The diagram is greatly exaggerated, because in reality, S = 390 L, and φ is extremely close to 90°. Aristarchus determined φ to be a thirtieth of a quadrant (in modern terms, 3°) less than a right angle: in current terminology, 87°. Trigonometric functions had not yet been invented, but using geometrical analysis in the style of Euclid, Aristarchus determined that
 [math]\displaystyle{ 18 \lt \frac{S}{L} \lt 20. }[/math]
In other words, the distance to the Sun was somewhere between 18 and 20 times greater than the distance to the Moon. This value (or values close to it) was accepted by astronomers for the next two thousand years, until the invention of the telescope permitted a more precise estimate of solar parallax.
Aristarchus also reasoned that as the angular size of the Sun and the Moon were the same, but the distance to the Sun was between 18 and 20 times further than the Moon, the Sun must therefore be 18–20 times larger.
Lunar eclipse
Aristarchus then used another construction based on a lunar eclipse:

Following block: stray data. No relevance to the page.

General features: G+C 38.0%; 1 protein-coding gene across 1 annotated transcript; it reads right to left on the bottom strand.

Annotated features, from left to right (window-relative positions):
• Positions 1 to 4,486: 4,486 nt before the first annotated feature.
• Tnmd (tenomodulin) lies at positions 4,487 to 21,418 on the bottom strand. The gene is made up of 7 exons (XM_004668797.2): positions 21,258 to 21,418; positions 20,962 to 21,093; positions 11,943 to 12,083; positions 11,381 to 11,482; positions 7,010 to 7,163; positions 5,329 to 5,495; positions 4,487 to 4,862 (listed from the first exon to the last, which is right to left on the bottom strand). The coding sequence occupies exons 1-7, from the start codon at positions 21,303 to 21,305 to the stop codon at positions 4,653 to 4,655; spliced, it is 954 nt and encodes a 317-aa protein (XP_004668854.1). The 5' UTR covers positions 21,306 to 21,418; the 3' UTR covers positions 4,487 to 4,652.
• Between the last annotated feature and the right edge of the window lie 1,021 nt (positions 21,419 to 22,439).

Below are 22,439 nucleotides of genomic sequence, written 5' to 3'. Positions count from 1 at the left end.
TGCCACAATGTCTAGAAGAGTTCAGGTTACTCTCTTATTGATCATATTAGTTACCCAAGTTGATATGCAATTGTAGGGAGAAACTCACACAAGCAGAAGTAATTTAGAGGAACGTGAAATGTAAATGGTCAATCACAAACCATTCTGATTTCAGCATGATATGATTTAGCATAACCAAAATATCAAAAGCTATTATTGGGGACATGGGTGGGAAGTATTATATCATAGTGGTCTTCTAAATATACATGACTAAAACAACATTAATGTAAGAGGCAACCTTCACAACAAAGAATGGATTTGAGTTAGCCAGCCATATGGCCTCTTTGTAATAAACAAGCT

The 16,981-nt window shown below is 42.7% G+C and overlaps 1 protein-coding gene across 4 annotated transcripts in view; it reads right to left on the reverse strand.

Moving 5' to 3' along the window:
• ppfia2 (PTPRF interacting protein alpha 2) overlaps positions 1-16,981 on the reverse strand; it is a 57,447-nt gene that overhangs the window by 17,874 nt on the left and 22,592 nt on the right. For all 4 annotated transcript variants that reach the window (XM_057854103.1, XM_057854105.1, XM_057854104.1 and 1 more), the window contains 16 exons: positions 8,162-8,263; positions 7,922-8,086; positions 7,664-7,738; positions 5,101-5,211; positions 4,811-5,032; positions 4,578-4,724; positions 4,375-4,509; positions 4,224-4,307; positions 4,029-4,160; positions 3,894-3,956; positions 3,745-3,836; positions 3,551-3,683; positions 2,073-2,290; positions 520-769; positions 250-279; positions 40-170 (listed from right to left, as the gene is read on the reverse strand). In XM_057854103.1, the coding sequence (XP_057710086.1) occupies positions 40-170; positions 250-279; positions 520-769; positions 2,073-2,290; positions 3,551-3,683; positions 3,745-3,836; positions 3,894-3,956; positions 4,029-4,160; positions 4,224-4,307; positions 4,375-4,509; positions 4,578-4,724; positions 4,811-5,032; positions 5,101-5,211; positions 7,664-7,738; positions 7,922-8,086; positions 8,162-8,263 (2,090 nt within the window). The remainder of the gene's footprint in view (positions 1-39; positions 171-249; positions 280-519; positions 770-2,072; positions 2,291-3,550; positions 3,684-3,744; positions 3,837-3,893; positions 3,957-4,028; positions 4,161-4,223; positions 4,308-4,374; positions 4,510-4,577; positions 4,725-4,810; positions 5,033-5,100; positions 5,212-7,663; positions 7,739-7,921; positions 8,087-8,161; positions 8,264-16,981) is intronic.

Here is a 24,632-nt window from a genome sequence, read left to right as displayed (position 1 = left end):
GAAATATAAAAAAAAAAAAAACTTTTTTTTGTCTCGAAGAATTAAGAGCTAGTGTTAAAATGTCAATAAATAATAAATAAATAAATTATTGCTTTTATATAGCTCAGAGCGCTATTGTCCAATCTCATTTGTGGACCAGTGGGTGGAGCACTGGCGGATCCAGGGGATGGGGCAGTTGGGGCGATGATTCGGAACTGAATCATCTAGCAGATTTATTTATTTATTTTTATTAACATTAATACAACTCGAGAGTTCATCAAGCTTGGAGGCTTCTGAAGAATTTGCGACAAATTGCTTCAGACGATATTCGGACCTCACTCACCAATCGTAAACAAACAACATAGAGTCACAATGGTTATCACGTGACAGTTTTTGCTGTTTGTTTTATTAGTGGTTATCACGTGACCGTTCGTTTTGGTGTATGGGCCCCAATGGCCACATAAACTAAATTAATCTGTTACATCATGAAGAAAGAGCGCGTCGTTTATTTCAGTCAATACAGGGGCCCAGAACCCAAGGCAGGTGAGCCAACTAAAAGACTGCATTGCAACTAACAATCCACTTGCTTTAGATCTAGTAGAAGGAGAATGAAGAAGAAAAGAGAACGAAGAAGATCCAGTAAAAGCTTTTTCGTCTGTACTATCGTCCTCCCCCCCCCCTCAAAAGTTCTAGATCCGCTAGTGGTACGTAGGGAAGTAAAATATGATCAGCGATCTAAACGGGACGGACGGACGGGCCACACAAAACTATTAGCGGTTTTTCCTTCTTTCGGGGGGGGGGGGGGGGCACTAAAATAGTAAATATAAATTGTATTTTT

By similarity of the triangles, [math]\displaystyle{ \frac{D}{L} = \frac{t}{td} \quad }[/math] and [math]\displaystyle{ \quad \frac{D}{S} = \frac{t}{st}. }[/math]
Dividing these two equations and using the observation that the Sun and Moon appear the same size to people on Earth, [math]\displaystyle{ s/S = \ell/L }[/math], yields
 [math]\displaystyle{ \frac{\ell}{s} = \frac{td}{st} \ \ \implies \ \ \frac{st}{s} = \frac{td}{\ell} \ \ \implies \ \ \frac{t}{\ell} + \frac{t}{s} = 1 + \frac{d}{\ell}. }[/math]
The rightmost equation can either be solved for [math]\displaystyle{ \ell/t }[/math] or [math]\displaystyle{ s/t }[/math]
 [math]\displaystyle{ \frac{\ell}{t} = \frac{1+\dfrac{\ell}{s}}{1 + \dfrac{d}{\ell}},\qquad \frac{s}{t} = \frac{1+\dfrac{s}{\ell}}{1 + \dfrac{d}{\ell}}. }[/math]
These equations can be made to appear simpler by expressing the lengths [math]\displaystyle{ d }[/math] and [math]\displaystyle{ s }[/math] in terms of the moon's radius [math]\displaystyle{ \ell }[/math] as a unit, defining [math]\displaystyle{ \hat{d} = d/\ell }[/math] and [math]\displaystyle{ \hat{s} = s/\ell. }[/math] Then